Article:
Despite the size mis-match, it's the M100's handling that's more of an issue. DSLR users will generally have some grasp of how to operate their camera and will find the limits of the EOS M100 take some getting used to. As a result, we think the similar EOS 200D ticks a lot more boxes. Sure, its DSLR nature means it's bigger, but in reality it's not that much larger.

Another continued downside to mirrorless cameras is their inferior battery life. The EOS M100 is not so bad against its rivals, but cannot compete against Canon DSLRs such as the 200D - which has at the least twice the staying power. Expect sub-300 shots per charge from the M100 as a result.

Pocket-lintCanon EOS M100 product shots image 13

In its favour, the inconspicuous look of the EOS M100 can be an advantage in many contexts. Having a point-and-shoot-style camera that can provide the same image quality that you know from your DSLR without anyone blinking an eye that you're carrying a compact-like camera? Well, now there's a thought.

Autofocus performance and connectivity

  • Wi-Fi, Bluetooth, NFC
  • Dual Pixel AF
  • 6.1fps with single AF

The M100's flip-up LCD touchscreen offers comprehensive camera control and navigation. You can use touch shutter, touch AF, navigate menus, plus scroll and pinch-to-zoom in image playback. Nothing is lacking.

Plus, as an aside, there's no option for a viewfinder here, so all images are composed using the screen anyway.

Pocket-lintCanon EOS M100 product shots image 9

The screen can tilt between a full range of angles, from flat against the camera to 180-degrees around to face forward. This means you can tilt the display up at 90-degrees for on-the-ground and waist-level shooting, but it won't tilt the opposite way for above-the-head shots.

The display itself has a bright 1.04-million-dot resolution. We did not have to clean the screen too often despite all the touch use, thanks to a decent coating. However, in bright daylight it can be worth manually dialling up the brightness of the screen to its maximum setting for a clearer view.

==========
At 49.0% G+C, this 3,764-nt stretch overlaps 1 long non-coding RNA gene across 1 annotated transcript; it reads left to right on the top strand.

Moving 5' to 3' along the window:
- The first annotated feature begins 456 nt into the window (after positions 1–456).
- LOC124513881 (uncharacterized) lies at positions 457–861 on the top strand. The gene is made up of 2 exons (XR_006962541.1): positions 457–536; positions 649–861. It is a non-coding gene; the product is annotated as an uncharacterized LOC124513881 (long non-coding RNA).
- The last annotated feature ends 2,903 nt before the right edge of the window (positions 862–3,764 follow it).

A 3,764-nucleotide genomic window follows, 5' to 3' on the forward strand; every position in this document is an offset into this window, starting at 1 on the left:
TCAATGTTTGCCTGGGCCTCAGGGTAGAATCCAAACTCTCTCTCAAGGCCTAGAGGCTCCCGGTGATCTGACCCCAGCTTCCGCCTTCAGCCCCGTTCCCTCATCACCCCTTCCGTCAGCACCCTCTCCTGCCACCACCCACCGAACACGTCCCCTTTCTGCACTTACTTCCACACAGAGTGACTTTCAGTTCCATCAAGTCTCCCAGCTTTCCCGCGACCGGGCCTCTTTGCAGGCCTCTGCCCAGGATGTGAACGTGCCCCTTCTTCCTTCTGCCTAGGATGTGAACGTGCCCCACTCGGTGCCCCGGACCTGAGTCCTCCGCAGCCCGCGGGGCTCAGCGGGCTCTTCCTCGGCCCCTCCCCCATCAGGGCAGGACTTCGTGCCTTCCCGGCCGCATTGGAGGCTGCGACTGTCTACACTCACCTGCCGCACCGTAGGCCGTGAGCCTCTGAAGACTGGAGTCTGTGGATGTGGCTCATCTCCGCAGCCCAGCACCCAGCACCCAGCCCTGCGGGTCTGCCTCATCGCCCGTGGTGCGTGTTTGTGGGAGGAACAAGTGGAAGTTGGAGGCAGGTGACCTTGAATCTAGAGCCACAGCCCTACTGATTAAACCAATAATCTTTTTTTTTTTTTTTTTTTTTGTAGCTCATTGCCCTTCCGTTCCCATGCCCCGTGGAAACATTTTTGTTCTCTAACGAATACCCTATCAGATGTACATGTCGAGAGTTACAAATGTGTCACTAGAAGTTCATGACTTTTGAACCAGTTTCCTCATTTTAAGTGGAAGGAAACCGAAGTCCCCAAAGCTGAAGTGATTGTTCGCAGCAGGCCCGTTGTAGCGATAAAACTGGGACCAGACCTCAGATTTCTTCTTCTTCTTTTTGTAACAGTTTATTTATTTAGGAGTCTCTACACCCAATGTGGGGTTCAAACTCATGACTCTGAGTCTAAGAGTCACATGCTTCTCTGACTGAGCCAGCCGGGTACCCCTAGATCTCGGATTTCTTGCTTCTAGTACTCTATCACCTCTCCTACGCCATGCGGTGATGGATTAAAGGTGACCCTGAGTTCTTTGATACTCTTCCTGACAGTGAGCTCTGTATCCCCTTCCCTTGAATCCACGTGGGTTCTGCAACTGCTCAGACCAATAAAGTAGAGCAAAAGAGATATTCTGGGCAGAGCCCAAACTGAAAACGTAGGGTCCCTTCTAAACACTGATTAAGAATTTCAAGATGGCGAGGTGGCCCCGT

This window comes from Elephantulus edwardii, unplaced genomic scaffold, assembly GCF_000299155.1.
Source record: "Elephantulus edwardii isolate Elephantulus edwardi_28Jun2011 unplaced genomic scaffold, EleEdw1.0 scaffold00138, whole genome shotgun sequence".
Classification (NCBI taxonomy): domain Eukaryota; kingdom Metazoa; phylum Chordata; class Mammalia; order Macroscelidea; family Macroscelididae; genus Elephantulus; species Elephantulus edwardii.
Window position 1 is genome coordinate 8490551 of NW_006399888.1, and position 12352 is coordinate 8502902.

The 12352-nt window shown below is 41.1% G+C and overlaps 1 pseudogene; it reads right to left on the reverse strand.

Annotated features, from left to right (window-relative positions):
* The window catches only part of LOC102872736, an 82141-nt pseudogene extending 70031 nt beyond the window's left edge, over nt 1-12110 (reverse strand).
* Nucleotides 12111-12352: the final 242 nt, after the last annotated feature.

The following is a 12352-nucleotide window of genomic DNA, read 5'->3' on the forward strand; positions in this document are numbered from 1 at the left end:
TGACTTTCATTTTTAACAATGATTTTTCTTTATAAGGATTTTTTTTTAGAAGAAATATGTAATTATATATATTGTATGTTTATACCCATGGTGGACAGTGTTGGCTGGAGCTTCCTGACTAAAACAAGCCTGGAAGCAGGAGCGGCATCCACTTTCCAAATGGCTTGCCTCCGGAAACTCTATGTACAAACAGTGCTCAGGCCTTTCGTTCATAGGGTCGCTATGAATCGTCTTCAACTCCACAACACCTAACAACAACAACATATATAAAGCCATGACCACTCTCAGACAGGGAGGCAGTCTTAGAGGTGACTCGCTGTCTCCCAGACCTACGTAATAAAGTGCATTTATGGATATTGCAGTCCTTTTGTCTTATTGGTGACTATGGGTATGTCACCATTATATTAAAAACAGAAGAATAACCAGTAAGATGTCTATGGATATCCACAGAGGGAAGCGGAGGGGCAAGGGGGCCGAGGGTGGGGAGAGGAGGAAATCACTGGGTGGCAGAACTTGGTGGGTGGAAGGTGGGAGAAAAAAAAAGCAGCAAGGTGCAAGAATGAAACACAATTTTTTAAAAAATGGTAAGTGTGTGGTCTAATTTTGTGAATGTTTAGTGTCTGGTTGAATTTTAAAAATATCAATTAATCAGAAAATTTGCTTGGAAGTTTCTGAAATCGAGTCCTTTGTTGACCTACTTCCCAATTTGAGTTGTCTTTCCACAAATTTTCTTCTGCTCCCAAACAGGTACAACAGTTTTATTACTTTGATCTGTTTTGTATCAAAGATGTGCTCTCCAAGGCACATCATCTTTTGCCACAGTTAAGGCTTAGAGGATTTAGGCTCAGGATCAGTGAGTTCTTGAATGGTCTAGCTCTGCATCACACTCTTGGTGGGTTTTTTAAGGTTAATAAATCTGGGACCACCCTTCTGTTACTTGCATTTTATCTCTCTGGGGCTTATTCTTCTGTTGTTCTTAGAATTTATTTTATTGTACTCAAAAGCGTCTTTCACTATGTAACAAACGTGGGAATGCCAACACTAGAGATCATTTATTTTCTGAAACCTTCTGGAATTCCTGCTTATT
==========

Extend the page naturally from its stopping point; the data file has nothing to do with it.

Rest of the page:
As the M100 is a mirrorless camera, it relies on its sensor-based autofocus. Which, here, is the excellent Dual Pixel AF system, complete with on-sensor phase-detection pixels for the utmost speed - it's far quicker than an equivalent Nikon, with only Panasonic's cameras, in our book, being ahead of the curve.

Even in low contrast light, the M100's autofocus is impressively quick, especially when using wider aperture lenses. It's not as quick as the dedicated phase-detection autofocus as found in Canon's through-the-viewfinder DSLR cameras, but it's still decent.

All in all, autofocus is snappy but not class-leading. This isn't really a camera to take to the races - despite burst shooting at 6.1fps (for up to 89 JPEG images) - but it will cater for a family weekend break.

Pocket-lintCanon EOS M100 sample images image 9

There were also a few occasions for us when single point Touch AF produced back-focused results, without the subject being sharp. However, with Face Detection in play, those eyes are usually nice and sharp in portraits.

It's 2017, so connectivity is an increasingly standard part of cameras' feature sets. One of Canon's real strengths in the M100 is the seamless wireless connectivity: once an initial pairing has been made between camera and smart device, it takes only a push of the wireless button on the rear of the M100 to establish a Bluetooth connection for sharing images.

Video capabilities

  • Full HD 1080p, up to 60fps
  • Automatic only, no manual control
  • No external 3.5mm mic jack

Canon continues to launch cameras without 4K video recording, which could be deemed overkill for a camera such as the M100 anyway.

The camera's Movie Auto Exposure will capture Full HD videos without any manual control over exposure. When the camera gets it right, you'll get some lovely looking videos with the option of slowing those 60fps videos down for smooth slow-mo.

Pocket-lintCanon EOS M100 product shots image 3

For moving images Canon's Dual Pixel AF performs very well indeed, capturing videos with accurate and sharp focus. That, Canon says, is its priority instead of offering higher resolution.

It's not the resolution we think is most absent, however, it's the absence of a 3.5mm microphone jack. This'll be deal-breaker for some vloggers, as the EOS M100's built-in stereo mic will not cut the mustard. Again, we'd head to the EOS 200D, which does have a 3.5mm jack for a mic.

Image quality

  • 24.2MP APS-C CMOS sensor
  • ISO 100-25,600 sensitivity
  • Digic 7 processor
  • 384-zone evaluative metering

The EOS M100 features the same 24.2-megapixel sensor as found in other EOS-M cameras, including the EOS M6, and some of Canon's DSLRs, including the EOS 77D. Therefore, lens dependent (as the 15-45mm kit lens is a bit disappointing in its lack of sharpness), you can expect the same image quality.